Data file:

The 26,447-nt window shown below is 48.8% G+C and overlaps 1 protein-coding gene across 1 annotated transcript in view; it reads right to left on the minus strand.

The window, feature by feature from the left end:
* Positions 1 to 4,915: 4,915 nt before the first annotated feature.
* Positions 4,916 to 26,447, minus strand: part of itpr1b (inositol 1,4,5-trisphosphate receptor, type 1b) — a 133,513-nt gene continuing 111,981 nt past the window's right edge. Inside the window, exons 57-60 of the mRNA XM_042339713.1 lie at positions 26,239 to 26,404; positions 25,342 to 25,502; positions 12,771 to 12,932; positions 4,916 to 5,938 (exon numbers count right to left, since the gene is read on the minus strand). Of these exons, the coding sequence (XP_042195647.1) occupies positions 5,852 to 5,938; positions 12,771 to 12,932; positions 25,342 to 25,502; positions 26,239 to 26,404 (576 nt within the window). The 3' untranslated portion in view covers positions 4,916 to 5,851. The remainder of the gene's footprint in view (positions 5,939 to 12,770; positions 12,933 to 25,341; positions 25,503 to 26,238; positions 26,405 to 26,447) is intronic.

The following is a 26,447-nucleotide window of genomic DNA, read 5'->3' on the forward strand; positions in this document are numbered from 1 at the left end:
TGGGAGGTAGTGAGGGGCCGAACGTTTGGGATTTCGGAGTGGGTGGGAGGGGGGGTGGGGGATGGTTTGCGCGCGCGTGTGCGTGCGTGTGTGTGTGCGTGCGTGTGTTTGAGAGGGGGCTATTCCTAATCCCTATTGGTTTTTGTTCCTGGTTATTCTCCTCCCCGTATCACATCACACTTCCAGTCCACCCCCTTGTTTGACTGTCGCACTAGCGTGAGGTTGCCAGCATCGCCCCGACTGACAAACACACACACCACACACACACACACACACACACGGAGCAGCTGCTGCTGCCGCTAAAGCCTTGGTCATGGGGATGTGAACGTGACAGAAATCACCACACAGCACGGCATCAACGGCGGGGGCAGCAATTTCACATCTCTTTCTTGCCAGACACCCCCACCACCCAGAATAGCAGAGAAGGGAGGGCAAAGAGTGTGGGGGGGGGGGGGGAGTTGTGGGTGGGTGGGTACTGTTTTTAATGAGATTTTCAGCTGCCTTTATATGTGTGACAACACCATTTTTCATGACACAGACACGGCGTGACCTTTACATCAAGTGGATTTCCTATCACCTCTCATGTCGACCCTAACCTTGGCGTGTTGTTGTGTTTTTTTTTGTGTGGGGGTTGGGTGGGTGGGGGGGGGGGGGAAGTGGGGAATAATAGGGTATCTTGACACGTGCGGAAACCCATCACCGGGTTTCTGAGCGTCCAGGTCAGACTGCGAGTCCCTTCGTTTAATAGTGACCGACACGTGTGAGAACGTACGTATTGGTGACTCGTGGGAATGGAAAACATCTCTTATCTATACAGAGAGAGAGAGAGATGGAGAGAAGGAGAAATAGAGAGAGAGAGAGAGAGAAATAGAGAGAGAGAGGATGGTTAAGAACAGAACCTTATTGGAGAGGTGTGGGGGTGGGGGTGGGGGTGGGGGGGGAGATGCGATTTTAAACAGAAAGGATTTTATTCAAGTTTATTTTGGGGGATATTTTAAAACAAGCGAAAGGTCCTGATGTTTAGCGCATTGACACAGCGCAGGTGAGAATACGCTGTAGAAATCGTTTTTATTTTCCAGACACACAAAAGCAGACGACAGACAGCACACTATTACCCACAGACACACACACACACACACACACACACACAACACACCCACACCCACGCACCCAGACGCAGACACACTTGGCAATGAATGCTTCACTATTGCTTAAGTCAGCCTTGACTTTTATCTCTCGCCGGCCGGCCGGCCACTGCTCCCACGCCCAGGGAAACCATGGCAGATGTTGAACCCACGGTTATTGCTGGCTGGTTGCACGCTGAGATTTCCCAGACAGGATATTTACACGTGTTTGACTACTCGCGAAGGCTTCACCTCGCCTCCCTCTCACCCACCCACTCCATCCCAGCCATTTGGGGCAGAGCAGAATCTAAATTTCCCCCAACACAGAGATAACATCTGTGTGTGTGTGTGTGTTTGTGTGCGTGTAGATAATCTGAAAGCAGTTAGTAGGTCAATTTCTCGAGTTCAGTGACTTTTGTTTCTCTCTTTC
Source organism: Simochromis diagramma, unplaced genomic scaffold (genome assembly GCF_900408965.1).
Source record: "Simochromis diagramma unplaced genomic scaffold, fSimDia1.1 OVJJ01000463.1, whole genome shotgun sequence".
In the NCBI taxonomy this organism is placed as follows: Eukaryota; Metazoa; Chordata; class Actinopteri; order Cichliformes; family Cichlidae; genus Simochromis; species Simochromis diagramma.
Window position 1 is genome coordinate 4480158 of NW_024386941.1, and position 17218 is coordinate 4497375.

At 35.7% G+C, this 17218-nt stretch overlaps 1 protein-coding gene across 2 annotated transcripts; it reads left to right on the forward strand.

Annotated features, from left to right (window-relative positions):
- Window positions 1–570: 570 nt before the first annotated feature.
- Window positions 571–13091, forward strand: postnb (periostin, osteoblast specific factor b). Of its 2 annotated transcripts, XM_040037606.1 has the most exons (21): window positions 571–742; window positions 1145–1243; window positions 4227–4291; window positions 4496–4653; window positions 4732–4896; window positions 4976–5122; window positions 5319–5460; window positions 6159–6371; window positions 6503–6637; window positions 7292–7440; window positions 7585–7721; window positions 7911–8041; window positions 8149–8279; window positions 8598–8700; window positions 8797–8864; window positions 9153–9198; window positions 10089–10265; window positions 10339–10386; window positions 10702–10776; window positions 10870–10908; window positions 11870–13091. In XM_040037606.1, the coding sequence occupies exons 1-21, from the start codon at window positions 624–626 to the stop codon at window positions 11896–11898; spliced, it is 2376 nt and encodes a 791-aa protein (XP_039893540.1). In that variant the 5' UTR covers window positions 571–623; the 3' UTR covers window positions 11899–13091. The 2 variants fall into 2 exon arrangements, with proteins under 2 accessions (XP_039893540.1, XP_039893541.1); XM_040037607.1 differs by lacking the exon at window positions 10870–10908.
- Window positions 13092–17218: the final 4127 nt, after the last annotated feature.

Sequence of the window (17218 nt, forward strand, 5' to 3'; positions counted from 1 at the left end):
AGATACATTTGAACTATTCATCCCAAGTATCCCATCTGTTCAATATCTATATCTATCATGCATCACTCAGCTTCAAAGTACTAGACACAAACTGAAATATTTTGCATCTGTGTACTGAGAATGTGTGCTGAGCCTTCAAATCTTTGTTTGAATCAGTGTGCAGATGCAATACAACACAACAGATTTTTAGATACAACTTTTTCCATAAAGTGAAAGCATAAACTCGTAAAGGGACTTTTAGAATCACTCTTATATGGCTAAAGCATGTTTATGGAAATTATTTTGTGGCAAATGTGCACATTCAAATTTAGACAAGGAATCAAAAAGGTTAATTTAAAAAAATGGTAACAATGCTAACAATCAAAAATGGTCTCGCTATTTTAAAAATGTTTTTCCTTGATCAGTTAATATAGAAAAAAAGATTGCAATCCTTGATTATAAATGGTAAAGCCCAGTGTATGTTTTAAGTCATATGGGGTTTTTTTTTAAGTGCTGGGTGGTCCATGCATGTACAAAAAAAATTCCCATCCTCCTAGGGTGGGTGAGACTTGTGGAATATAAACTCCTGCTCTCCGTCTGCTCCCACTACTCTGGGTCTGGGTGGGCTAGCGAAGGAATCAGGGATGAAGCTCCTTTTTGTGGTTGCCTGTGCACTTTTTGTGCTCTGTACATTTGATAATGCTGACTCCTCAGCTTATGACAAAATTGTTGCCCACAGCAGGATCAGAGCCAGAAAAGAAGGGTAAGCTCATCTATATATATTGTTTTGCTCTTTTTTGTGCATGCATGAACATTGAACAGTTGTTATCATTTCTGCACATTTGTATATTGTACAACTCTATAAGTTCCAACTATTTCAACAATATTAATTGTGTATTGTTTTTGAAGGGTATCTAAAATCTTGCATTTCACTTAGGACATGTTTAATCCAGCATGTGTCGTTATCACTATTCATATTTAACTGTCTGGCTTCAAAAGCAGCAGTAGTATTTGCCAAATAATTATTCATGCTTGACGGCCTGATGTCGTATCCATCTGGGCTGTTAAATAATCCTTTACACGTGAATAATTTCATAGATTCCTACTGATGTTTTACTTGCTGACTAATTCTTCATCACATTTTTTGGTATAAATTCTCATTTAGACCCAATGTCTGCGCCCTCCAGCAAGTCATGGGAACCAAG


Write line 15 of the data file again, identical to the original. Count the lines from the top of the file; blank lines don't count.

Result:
- Window positions 13092–17218: the final 4127 nt, after the last annotated feature.